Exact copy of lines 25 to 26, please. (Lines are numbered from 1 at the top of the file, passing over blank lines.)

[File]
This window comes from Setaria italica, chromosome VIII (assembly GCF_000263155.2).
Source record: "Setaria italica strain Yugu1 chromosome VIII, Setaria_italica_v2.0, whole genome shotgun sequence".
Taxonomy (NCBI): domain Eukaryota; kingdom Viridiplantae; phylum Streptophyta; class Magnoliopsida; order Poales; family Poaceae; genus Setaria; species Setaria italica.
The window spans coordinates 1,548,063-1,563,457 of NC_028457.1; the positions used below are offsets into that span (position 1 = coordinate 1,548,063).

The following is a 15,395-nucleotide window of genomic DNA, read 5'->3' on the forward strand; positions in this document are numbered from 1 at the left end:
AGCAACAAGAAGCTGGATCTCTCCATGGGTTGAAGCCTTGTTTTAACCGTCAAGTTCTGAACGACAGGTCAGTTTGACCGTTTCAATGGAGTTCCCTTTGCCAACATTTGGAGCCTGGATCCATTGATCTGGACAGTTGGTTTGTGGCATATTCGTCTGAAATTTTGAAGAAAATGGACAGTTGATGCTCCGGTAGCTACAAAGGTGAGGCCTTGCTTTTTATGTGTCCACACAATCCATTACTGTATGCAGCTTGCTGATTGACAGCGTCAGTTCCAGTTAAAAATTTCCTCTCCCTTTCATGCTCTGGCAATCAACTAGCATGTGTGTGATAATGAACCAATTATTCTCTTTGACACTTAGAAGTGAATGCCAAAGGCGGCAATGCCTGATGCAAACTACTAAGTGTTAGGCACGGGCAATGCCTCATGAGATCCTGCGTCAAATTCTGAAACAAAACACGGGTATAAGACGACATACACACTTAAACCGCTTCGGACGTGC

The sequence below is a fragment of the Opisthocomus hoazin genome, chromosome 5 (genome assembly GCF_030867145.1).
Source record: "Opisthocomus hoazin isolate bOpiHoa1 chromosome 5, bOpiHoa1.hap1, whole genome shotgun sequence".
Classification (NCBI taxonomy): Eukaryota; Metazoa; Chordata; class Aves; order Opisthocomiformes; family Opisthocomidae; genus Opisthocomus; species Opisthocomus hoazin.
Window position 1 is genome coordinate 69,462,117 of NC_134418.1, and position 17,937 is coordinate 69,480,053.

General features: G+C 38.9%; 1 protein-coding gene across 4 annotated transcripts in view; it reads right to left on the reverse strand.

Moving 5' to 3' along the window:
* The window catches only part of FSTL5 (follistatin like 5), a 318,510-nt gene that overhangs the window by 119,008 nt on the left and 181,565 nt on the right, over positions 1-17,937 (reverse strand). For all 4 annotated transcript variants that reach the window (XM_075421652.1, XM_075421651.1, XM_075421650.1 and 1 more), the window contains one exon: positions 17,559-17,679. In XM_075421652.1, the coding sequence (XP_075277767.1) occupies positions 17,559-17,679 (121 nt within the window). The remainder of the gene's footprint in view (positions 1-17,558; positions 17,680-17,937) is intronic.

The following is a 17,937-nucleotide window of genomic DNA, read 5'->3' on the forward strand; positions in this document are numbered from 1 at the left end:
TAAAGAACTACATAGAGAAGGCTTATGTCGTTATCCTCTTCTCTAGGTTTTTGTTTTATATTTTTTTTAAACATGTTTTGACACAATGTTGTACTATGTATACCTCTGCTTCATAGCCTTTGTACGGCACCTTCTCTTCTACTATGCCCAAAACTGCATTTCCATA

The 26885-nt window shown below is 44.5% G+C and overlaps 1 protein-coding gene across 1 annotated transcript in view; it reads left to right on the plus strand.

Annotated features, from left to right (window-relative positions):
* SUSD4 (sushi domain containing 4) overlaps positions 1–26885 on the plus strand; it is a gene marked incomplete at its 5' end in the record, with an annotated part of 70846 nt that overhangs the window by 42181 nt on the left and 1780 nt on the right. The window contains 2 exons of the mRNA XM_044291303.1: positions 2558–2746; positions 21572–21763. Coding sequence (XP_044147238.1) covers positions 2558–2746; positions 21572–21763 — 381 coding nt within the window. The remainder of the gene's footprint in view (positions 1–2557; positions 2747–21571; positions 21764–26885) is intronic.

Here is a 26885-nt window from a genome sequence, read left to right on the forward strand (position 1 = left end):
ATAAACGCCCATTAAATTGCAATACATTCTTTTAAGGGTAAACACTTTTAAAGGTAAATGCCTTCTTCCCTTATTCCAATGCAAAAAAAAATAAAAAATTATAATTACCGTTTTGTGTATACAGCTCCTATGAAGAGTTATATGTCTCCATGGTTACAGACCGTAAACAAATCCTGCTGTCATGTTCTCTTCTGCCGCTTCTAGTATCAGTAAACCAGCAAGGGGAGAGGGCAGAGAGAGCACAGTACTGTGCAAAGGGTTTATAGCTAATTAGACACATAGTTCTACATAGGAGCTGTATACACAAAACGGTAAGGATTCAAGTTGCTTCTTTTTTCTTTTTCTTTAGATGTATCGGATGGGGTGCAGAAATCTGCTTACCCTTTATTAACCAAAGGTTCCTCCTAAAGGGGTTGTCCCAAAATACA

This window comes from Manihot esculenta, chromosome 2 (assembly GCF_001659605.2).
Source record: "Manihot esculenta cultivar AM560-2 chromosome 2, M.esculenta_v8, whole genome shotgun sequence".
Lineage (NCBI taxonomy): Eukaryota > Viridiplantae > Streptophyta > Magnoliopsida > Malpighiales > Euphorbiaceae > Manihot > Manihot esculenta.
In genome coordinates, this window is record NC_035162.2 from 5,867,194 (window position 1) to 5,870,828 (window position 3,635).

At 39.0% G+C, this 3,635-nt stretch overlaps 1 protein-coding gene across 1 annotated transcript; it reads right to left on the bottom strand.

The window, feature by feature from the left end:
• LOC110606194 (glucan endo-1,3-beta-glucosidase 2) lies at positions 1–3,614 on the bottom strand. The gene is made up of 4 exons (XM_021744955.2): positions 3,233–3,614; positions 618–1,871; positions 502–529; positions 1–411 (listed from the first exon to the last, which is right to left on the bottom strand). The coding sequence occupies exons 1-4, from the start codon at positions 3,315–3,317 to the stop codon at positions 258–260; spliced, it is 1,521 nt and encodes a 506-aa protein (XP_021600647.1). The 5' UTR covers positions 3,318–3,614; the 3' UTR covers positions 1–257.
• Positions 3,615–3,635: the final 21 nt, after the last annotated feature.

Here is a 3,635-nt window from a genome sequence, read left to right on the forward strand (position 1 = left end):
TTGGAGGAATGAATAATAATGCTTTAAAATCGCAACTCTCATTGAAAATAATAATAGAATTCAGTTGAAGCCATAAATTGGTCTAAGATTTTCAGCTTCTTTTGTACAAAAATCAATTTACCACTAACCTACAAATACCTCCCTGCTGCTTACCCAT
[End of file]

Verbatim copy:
At 39.0% G+C, this 3,635-nt stretch overlaps 1 protein-coding gene across 1 annotated transcript; it reads right to left on the bottom strand.

The window, feature by feature from the left end: